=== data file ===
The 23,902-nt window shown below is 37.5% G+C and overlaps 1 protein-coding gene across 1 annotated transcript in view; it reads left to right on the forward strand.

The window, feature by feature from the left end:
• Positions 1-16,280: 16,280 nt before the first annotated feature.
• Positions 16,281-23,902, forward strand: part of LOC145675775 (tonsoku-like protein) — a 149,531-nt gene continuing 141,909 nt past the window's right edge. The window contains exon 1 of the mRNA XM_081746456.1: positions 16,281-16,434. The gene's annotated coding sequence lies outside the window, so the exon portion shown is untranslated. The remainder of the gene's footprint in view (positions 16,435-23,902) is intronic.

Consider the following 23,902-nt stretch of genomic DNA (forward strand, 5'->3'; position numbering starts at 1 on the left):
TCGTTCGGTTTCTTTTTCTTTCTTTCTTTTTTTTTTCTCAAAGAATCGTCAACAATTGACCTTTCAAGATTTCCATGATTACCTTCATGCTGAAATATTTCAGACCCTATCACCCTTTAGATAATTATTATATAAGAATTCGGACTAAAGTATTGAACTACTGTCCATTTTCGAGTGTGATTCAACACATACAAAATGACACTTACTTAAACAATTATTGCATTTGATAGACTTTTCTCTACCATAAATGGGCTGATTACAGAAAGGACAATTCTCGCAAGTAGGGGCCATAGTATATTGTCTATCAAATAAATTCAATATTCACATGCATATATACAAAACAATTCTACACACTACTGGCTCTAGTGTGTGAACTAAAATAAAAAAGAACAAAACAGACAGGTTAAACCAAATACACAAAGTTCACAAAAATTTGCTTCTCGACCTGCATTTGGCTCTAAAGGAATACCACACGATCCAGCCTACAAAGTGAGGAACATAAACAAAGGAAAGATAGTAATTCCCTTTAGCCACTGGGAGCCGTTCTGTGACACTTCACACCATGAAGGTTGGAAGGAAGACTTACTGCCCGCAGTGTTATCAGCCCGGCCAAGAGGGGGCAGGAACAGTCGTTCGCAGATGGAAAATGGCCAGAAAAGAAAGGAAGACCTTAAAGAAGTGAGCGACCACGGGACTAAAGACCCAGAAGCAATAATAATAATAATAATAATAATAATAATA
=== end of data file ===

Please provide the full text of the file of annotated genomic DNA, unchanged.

The 23,902-nt window shown below is 37.5% G+C and overlaps 1 protein-coding gene across 1 annotated transcript in view; it reads left to right on the forward strand.

The window, feature by feature from the left end:
• Positions 1-16,280: 16,280 nt before the first annotated feature.
• Positions 16,281-23,902, forward strand: part of LOC145675775 (tonsoku-like protein) — a 149,531-nt gene continuing 141,909 nt past the window's right edge. The window contains exon 1 of the mRNA XM_081746456.1: positions 16,281-16,434. The gene's annotated coding sequence lies outside the window, so the exon portion shown is untranslated. The remainder of the gene's footprint in view (positions 16,435-23,902) is intronic.

Consider the following 23,902-nt stretch of genomic DNA (forward strand, 5'->3'; position numbering starts at 1 on the left):
TCGTTCGGTTTCTTTTTCTTTCTTTCTTTTTTTTTTCTCAAAGAATCGTCAACAATTGACCTTTCAAGATTTCCATGATTACCTTCATGCTGAAATATTTCAGACCCTATCACCCTTTAGATAATTATTATATAAGAATTCGGACTAAAGTATTGAACTACTGTCCATTTTCGAGTGTGATTCAACACATACAAAATGACACTTACTTAAACAATTATTGCATTTGATAGACTTTTCTCTACCATAAATGGGCTGATTACAGAAAGGACAATTCTCGCAAGTAGGGGCCATAGTATATTGTCTATCAAATAAATTCAATATTCACATGCATATATACAAAACAATTCTACACACTACTGGCTCTAGTGTGTGAACTAAAATAAAAAAGAACAAAACAGACAGGTTAAACCAAATACACAAAGTTCACAAAAATTTGCTTCTCGACCTGCATTTGGCTCTAAAGGAATACCACACGATCCAGCCTACAAAGTGAGGAACATAAACAAAGGAAAGATAGTAATTCCCTTTAGCCACTGGGAGCCGTTCTGTGACACTTCACACCATGAAGGTTGGAAGGAAGACTTACTGCCCGCAGTGTTATCAGCCCGGCCAAGAGGGGGCAGGAACAGTCGTTCGCAGATGGAAAATGGCCAGAAAAGAAAGGAAGACCTTAAAGAAGTGAGCGACCACGGGACTAAAGACCCAGAAGCAATAATAATAATAATAATAATAATAATAATA